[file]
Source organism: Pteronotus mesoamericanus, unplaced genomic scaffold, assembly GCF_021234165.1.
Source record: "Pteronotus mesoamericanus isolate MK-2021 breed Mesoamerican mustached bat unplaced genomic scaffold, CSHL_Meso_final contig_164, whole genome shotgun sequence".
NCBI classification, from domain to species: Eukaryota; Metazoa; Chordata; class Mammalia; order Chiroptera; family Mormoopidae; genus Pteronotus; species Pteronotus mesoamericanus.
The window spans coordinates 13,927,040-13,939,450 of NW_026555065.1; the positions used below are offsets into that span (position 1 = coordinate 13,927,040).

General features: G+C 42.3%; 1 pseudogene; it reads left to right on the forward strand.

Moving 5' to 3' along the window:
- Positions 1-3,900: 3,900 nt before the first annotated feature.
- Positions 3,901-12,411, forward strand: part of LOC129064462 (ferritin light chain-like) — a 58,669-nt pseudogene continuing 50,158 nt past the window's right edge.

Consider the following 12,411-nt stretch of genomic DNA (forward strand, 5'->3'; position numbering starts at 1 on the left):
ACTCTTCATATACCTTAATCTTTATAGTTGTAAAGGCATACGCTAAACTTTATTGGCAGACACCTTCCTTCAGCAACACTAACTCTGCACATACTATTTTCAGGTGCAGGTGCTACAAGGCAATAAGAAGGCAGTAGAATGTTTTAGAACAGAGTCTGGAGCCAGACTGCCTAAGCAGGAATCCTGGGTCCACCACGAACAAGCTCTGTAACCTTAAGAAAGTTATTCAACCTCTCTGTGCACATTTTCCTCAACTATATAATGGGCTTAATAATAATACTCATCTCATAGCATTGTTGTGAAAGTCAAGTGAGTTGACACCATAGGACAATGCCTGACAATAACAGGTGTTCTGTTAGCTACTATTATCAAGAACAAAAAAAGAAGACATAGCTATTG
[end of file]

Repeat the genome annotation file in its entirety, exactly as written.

Source organism: Pteronotus mesoamericanus, unplaced genomic scaffold, assembly GCF_021234165.1.
Source record: "Pteronotus mesoamericanus isolate MK-2021 breed Mesoamerican mustached bat unplaced genomic scaffold, CSHL_Meso_final contig_164, whole genome shotgun sequence".
NCBI classification, from domain to species: Eukaryota; Metazoa; Chordata; class Mammalia; order Chiroptera; family Mormoopidae; genus Pteronotus; species Pteronotus mesoamericanus.
The window spans coordinates 13,927,040-13,939,450 of NW_026555065.1; the positions used below are offsets into that span (position 1 = coordinate 13,927,040).

General features: G+C 42.3%; 1 pseudogene; it reads left to right on the forward strand.

Moving 5' to 3' along the window:
- Positions 1-3,900: 3,900 nt before the first annotated feature.
- Positions 3,901-12,411, forward strand: part of LOC129064462 (ferritin light chain-like) — a 58,669-nt pseudogene continuing 50,158 nt past the window's right edge.

Consider the following 12,411-nt stretch of genomic DNA (forward strand, 5'->3'; position numbering starts at 1 on the left):
ACTCTTCATATACCTTAATCTTTATAGTTGTAAAGGCATACGCTAAACTTTATTGGCAGACACCTTCCTTCAGCAACACTAACTCTGCACATACTATTTTCAGGTGCAGGTGCTACAAGGCAATAAGAAGGCAGTAGAATGTTTTAGAACAGAGTCTGGAGCCAGACTGCCTAAGCAGGAATCCTGGGTCCACCACGAACAAGCTCTGTAACCTTAAGAAAGTTATTCAACCTCTCTGTGCACATTTTCCTCAACTATATAATGGGCTTAATAATAATACTCATCTCATAGCATTGTTGTGAAAGTCAAGTGAGTTGACACCATAGGACAATGCCTGACAATAACAGGTGTTCTGTTAGCTACTATTATCAAGAACAAAAAAAGAAGACATAGCTATTG